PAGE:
According to some studies, more than one in five adults has been found to have a rotator cuff tear. This common shoulder injury can occur as a result of trauma, such as a fall, or as a result of general “wear and tear” (degenerative rotator cuff tears).
Dr. Wurth is a board-certified orthopaedic surgeon specializing in treatment of the shoulder, elbow, hand and wrist and is a fellow in the American Academy of Orthopaedic Surgeons.
WS: How prevalent are rotator cuff tears?
Rotator cuff tears are very common. There are basically two types of rotator cuff tears. The first type is traumatic rotator cuff tears, which occur when someone has an injury or fall. These are typically accompanied by immediate onset of pain in the shoulder, weakness and dysfunction. The second type of rotator cuff tear is degenerative. These “wear and tear” injuries occur with time and use. Degenerative rotator cuff tears increase in frequency as you age. They make up the majority of rotator cuff tears that are treated both surgically and non-surgically.
WS: If someone is experiencing shoulder pain, when should they come see you?
The most common complaints I hear from people who have rotator cuff tears are shoulder pain with activity and pain at night. Nighttime pain is very characteristic. When pain persists and begins to interfere with your daily activities, you should see an orthopaedic specialist.
WS: Can you help us understand what’s happening in the shoulder when a rotator cuff tear occurs?
The rotator cuff is made up of four tendons around the shoulder. Tendons connect muscles to bones. A rotator cuff tear occurs when the tendon pulls off the bone. Once that’s happened, it will never heal on its own. Surgery is the only avenue for a torn tendon to heal back to the bone.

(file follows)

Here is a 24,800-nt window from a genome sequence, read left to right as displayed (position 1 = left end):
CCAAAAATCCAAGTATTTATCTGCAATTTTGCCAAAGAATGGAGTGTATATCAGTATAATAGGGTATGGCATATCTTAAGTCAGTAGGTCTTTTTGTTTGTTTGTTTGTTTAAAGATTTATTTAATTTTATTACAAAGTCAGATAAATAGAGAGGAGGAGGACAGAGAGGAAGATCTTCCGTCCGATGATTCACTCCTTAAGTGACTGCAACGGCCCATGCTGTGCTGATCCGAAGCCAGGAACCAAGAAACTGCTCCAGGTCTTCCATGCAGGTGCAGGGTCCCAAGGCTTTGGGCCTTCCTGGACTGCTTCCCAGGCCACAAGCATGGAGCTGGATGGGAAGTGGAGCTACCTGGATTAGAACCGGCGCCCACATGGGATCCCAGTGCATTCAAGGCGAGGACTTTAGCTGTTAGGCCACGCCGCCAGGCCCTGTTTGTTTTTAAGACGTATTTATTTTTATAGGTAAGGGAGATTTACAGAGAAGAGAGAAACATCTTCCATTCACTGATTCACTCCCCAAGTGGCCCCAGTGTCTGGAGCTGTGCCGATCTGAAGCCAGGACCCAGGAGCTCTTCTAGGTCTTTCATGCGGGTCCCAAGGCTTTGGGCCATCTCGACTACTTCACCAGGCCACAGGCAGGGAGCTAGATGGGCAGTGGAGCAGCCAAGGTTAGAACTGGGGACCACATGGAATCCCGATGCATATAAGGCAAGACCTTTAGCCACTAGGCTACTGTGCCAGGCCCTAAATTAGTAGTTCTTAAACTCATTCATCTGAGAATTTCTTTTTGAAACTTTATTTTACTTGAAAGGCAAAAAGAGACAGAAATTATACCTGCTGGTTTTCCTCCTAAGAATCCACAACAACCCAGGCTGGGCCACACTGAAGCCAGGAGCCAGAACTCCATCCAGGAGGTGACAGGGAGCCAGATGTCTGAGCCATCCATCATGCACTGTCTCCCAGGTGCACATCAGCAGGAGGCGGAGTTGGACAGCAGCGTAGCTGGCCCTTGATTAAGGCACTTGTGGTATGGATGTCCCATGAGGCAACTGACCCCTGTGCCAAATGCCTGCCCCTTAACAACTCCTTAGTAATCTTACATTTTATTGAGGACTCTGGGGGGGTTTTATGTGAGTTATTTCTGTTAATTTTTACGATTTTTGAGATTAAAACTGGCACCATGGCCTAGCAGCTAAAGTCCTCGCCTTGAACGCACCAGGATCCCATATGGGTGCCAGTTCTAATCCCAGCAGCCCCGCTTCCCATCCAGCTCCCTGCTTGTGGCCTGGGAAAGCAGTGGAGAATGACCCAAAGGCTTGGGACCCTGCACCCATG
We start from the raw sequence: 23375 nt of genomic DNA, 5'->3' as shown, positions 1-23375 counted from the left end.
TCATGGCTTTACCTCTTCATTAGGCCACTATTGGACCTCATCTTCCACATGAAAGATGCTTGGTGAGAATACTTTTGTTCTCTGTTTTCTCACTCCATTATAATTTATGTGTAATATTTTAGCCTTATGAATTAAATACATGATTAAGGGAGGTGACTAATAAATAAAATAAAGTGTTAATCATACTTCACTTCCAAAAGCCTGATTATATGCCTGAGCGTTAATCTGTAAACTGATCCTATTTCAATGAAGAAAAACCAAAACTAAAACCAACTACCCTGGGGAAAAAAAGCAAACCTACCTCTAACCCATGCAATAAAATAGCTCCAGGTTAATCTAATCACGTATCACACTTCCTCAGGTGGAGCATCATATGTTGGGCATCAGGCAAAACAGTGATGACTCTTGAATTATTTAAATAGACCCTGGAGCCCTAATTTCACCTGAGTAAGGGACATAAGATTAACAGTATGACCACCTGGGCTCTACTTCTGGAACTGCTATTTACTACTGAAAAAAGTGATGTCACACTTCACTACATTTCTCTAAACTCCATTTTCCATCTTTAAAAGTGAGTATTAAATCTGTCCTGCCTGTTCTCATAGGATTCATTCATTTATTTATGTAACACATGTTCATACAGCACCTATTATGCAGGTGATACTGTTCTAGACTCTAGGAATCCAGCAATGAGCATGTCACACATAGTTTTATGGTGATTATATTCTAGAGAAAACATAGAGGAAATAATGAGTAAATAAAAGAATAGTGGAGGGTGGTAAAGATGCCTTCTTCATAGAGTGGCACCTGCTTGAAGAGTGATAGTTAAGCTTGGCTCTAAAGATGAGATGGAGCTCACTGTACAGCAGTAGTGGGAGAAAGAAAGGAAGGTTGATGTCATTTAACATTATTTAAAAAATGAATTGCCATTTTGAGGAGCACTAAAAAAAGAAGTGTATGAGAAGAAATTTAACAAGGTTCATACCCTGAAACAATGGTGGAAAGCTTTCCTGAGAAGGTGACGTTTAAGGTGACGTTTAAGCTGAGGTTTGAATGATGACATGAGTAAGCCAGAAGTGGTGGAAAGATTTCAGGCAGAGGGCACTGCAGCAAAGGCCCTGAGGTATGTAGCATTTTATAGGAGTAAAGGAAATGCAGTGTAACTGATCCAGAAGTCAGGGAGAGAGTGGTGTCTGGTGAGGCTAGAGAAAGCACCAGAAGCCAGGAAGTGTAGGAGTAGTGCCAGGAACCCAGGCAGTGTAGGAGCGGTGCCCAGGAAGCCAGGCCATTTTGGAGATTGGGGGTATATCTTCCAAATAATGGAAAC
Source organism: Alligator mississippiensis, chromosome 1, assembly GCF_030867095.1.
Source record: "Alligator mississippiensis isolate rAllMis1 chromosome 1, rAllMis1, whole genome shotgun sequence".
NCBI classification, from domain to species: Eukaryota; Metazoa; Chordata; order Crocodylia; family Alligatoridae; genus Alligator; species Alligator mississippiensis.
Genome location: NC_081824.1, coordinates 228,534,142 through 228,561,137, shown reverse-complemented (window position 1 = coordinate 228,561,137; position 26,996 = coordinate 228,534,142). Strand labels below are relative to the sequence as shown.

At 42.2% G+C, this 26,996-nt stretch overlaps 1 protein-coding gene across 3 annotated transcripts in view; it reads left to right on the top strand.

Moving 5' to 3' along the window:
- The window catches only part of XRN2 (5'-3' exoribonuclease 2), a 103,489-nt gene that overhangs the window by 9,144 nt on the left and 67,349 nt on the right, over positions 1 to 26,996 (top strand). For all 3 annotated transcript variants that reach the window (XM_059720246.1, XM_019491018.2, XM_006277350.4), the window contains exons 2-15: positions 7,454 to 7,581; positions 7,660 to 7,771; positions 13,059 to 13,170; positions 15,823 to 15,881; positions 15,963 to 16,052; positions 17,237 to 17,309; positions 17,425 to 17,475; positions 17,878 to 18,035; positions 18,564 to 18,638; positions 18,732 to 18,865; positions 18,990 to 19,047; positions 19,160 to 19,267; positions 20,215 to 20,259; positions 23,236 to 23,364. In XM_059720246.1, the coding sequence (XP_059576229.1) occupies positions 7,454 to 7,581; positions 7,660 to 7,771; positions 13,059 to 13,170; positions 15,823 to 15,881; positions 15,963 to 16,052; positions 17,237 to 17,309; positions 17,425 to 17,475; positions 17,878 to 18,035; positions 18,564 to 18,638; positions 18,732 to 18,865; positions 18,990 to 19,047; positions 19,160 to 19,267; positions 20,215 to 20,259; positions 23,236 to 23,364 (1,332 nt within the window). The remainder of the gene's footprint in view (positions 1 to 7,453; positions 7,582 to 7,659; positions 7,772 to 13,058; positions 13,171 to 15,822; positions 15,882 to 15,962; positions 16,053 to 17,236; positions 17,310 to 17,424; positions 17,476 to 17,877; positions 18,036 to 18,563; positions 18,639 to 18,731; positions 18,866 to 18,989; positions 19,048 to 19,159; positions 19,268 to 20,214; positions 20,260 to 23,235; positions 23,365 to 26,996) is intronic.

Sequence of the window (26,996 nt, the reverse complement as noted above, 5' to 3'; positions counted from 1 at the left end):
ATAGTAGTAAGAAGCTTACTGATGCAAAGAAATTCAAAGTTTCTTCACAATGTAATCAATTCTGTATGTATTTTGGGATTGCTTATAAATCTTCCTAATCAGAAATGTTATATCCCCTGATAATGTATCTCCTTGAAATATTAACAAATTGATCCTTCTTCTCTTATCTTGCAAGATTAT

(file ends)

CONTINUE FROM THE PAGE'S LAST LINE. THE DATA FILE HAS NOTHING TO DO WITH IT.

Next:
WS: So does everyone with a rotator cuff tear undergo surgery?
Not necessarily. Treatment is very patient-specific. If I have a 50-55-year-old with a rotator cuff tear, I may be a little more aggressive treating that injury with surgery than a 75-year-old with a rotator cuff tear. Also, traumatic tears (from injury) tend to do worse than degenerative tears when treated non-operatively.
You can manage rotator cuff tears non-operatively by administering an injection to reduce pain and inflammation, followed by therapy to strengthen the portions of the rotator cuff tendons that are not torn. You can try to strengthen the front and back portions of the rotator cuff that are still intact. By doing so, you get the other tendons and muscles working in concert to move the shoulder despite the torn portions. In essence, the goal is that they can ‘pick up the slack’ for the portions that are torn.
If you can treat the tear with therapy and the pain settles down and you’re relatively pain-free, it’s okay to go on with life and treat the issue non-operatively. However, patients should remain aware a rotator cuff tear is still present. If pain returns and is persistent, it could be an indication that pathology is progressing, and surgical intervention should be considered.
WS: When it comes to surgical treatment, have there been any recent technological advancements in your field changing how patients receive care for rotator cuff tears?
Rotator cuff repair surgery, from a biological standpoint, has always been the same. It’s a matter of getting the torn tendon reattached to the bone and holding it there until it’s healed. However, the surgical procedure has gone through a lot of changes over time.
Today, we have a wide variety of options. We use something called suture anchors. I explain to patients that they’re like drywall tacks for bone. You make a punch in the bone and screw in these little anchors, which have sutures that come off of them. You pass those sutures through the rotator cuff tendon tissue and use those sutures to pull the tendon back to the bone.